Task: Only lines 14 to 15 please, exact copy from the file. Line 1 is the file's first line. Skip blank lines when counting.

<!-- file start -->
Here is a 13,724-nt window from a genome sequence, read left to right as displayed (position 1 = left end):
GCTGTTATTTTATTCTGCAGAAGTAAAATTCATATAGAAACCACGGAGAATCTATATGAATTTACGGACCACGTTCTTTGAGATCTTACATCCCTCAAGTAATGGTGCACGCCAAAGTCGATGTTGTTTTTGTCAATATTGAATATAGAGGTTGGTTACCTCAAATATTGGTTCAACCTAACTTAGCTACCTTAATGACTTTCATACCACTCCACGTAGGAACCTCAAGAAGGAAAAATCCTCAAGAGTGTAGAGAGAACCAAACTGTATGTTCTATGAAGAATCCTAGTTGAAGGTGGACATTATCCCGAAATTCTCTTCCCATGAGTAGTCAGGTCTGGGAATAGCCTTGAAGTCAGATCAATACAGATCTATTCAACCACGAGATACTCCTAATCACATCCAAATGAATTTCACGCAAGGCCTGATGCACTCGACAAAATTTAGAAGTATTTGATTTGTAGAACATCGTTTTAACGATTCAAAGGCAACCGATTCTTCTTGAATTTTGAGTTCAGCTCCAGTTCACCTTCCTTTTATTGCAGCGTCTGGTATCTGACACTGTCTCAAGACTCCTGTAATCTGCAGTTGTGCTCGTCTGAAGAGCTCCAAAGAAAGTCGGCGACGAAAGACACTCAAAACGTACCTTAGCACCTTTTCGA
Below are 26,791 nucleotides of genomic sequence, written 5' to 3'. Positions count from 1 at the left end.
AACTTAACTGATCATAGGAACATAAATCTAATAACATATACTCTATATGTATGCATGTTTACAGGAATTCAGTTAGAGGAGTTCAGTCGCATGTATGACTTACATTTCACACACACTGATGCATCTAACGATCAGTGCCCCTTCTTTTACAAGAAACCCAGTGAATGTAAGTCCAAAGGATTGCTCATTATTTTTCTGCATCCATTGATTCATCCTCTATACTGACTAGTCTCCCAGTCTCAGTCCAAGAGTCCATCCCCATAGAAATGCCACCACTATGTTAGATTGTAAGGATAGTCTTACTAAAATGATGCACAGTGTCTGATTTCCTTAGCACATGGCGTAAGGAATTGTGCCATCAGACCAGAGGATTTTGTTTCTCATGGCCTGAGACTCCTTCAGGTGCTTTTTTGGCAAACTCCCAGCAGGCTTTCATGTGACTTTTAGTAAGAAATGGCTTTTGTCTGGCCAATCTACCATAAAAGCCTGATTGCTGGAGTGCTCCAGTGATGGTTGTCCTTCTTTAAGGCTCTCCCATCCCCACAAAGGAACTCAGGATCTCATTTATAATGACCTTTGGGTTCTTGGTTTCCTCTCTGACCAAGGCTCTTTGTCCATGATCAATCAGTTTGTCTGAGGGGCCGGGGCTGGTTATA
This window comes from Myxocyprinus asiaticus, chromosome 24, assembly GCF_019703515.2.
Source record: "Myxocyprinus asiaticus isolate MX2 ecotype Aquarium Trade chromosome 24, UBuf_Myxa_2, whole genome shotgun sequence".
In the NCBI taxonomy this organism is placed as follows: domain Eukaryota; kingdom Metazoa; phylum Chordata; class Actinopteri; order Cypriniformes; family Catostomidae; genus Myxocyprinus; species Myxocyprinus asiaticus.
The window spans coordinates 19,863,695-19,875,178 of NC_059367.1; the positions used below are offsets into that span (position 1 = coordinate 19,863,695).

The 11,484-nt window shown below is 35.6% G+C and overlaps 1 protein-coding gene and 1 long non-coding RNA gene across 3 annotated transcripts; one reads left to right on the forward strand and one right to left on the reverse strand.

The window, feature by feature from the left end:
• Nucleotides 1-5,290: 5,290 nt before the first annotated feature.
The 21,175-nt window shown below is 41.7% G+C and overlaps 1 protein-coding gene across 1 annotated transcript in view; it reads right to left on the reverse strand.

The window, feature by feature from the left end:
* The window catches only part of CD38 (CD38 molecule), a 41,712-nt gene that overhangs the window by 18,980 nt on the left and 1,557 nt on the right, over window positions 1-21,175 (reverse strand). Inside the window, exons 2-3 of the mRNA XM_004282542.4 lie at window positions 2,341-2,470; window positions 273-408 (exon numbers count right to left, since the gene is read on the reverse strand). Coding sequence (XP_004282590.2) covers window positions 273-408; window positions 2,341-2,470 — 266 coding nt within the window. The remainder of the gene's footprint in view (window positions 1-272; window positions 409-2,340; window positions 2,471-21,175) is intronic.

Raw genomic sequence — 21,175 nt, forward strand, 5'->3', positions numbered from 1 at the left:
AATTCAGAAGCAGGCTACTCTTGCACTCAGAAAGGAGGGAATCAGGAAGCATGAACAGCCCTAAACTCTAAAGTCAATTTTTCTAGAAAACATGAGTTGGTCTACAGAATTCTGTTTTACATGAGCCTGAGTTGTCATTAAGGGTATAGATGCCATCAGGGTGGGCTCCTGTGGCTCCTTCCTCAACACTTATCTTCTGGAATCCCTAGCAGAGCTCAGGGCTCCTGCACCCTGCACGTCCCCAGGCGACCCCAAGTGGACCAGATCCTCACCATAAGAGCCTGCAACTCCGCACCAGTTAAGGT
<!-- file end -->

* The window catches only part of CD38 (CD38 molecule), a 41,712-nt gene that overhangs the window by 18,980 nt on the left and 1,557 nt on the right, over window positions 1-21,175 (reverse strand). Inside the window, exons 2-3 of the mRNA XM_004282542.4 lie at window positions 2,341-2,470; window positions 273-408 (exon numbers count right to left, since the gene is read on the reverse strand). Coding sequence (XP_004282590.2) covers window positions 273-408; window positions 2,341-2,470 — 266 coding nt within the window. The remainder of the gene's footprint in view (window positions 1-272; window positions 409-2,340; window positions 2,471-21,175) is intronic.

Raw genomic sequence — 21,175 nt, forward strand, 5'->3', positions numbered from 1 at the left: